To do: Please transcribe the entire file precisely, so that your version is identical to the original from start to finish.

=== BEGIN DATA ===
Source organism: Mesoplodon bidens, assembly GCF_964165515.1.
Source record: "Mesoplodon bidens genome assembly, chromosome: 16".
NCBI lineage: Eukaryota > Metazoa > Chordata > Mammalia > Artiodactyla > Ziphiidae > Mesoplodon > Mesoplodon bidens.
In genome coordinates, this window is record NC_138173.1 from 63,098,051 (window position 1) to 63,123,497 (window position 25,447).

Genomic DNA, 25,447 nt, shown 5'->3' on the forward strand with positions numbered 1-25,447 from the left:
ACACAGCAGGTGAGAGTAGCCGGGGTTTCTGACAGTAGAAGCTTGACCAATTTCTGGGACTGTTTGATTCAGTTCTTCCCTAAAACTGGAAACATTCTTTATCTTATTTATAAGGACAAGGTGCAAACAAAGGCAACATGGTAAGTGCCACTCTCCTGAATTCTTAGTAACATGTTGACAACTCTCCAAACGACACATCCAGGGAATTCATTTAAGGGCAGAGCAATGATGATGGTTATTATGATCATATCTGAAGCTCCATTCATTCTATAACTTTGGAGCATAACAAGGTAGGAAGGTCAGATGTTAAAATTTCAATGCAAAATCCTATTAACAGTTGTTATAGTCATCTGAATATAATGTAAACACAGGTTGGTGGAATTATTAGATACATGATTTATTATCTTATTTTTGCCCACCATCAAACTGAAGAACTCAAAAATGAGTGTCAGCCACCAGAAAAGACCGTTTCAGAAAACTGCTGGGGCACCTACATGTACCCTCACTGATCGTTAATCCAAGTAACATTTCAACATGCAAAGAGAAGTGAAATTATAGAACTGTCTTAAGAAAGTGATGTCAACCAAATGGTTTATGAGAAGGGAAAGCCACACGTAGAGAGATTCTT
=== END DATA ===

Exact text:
Source organism: Mesoplodon bidens, assembly GCF_964165515.1.
Source record: "Mesoplodon bidens genome assembly, chromosome: 16".
NCBI lineage: Eukaryota > Metazoa > Chordata > Mammalia > Artiodactyla > Ziphiidae > Mesoplodon > Mesoplodon bidens.
In genome coordinates, this window is record NC_138173.1 from 63,098,051 (window position 1) to 63,123,497 (window position 25,447).

Genomic DNA, 25,447 nt, shown 5'->3' on the forward strand with positions numbered 1-25,447 from the left:
ACACAGCAGGTGAGAGTAGCCGGGGTTTCTGACAGTAGAAGCTTGACCAATTTCTGGGACTGTTTGATTCAGTTCTTCCCTAAAACTGGAAACATTCTTTATCTTATTTATAAGGACAAGGTGCAAACAAAGGCAACATGGTAAGTGCCACTCTCCTGAATTCTTAGTAACATGTTGACAACTCTCCAAACGACACATCCAGGGAATTCATTTAAGGGCAGAGCAATGATGATGGTTATTATGATCATATCTGAAGCTCCATTCATTCTATAACTTTGGAGCATAACAAGGTAGGAAGGTCAGATGTTAAAATTTCAATGCAAAATCCTATTAACAGTTGTTATAGTCATCTGAATATAATGTAAACACAGGTTGGTGGAATTATTAGATACATGATTTATTATCTTATTTTTGCCCACCATCAAACTGAAGAACTCAAAAATGAGTGTCAGCCACCAGAAAAGACCGTTTCAGAAAACTGCTGGGGCACCTACATGTACCCTCACTGATCGTTAATCCAAGTAACATTTCAACATGCAAAGAGAAGTGAAATTATAGAACTGTCTTAAGAAAGTGATGTCAACCAAATGGTTTATGAGAAGGGAAAGCCACACGTAGAGAGATTCTT